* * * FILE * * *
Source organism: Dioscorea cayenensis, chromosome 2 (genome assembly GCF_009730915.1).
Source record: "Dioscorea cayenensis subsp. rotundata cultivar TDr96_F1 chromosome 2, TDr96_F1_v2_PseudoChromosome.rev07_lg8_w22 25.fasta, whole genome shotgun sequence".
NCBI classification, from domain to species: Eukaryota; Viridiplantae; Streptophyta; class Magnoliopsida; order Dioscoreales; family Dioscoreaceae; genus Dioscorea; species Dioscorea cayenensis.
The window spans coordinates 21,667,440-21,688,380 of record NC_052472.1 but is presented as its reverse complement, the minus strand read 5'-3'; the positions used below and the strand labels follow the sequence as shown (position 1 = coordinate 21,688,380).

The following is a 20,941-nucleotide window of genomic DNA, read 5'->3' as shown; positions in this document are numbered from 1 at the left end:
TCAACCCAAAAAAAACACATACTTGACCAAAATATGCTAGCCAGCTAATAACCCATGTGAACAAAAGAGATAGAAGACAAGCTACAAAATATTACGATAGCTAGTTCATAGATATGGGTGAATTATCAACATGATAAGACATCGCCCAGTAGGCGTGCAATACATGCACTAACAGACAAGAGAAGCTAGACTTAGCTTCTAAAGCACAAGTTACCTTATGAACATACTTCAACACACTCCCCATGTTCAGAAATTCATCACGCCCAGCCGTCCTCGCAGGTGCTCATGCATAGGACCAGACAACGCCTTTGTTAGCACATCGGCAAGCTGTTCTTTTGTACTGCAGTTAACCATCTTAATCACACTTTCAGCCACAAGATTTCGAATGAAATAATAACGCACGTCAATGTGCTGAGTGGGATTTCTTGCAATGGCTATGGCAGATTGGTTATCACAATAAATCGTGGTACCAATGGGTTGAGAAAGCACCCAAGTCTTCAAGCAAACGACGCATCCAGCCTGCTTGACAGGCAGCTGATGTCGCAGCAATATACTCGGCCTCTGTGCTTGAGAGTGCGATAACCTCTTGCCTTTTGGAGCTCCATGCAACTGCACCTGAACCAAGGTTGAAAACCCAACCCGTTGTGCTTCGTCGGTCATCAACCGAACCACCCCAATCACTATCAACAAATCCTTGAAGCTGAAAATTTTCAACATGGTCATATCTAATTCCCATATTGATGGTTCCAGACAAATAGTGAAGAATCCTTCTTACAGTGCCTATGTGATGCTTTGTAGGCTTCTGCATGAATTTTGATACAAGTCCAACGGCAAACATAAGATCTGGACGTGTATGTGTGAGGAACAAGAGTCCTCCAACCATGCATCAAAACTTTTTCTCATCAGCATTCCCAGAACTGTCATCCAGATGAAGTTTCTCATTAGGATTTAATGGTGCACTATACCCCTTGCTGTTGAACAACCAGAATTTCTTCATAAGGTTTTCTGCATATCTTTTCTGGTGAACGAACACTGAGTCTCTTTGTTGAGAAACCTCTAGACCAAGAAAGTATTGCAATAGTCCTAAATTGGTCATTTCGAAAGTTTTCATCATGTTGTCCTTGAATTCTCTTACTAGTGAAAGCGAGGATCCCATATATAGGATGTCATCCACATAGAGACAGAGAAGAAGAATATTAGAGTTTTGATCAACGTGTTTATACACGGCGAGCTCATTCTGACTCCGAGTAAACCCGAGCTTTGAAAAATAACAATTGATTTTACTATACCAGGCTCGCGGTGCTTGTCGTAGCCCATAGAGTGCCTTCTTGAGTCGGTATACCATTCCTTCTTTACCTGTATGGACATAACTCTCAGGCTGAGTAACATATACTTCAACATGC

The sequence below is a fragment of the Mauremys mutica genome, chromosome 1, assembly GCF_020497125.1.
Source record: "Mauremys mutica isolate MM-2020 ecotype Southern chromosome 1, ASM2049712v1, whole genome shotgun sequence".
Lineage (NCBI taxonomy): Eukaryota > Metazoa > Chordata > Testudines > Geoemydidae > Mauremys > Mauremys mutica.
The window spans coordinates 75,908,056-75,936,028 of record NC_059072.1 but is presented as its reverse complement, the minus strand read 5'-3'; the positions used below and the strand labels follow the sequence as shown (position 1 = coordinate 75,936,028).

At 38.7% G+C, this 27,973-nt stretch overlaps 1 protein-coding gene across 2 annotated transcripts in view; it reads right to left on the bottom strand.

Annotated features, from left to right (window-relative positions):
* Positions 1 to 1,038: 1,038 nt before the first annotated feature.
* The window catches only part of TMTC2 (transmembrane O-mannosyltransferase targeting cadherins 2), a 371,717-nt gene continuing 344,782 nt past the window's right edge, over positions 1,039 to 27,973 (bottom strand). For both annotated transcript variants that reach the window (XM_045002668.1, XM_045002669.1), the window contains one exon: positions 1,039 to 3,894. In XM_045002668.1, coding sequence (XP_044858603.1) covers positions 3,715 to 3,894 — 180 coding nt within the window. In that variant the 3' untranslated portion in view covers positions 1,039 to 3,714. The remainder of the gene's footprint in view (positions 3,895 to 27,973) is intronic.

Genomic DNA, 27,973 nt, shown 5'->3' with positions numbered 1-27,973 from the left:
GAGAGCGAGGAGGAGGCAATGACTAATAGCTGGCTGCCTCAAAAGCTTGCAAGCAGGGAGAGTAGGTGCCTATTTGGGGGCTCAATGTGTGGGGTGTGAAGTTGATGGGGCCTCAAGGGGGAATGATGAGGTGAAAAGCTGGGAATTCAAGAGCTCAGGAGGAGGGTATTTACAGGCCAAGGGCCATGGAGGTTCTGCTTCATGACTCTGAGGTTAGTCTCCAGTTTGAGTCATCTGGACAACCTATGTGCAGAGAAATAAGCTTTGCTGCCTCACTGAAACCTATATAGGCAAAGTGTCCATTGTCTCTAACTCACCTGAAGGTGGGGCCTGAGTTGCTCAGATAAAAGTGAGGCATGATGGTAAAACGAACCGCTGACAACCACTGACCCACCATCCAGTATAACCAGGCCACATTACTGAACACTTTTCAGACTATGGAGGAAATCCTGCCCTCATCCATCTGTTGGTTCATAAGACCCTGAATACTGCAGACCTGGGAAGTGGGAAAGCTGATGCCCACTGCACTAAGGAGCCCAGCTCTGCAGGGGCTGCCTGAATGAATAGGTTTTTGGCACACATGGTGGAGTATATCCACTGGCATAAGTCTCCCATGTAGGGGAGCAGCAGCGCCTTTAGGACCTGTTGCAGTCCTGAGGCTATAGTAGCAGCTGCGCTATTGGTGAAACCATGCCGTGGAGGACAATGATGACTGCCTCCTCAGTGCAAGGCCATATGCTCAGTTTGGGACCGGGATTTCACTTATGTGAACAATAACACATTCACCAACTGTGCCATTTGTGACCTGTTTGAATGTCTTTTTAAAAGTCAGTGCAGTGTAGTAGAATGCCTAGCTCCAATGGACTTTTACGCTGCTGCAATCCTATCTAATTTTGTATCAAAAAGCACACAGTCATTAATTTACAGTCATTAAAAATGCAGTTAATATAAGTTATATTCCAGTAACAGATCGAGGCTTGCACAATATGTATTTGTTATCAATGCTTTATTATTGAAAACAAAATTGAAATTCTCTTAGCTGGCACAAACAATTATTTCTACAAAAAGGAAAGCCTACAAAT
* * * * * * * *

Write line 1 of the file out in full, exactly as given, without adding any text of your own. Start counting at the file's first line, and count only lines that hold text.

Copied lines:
Source organism: Dioscorea cayenensis, chromosome 2 (genome assembly GCF_009730915.1).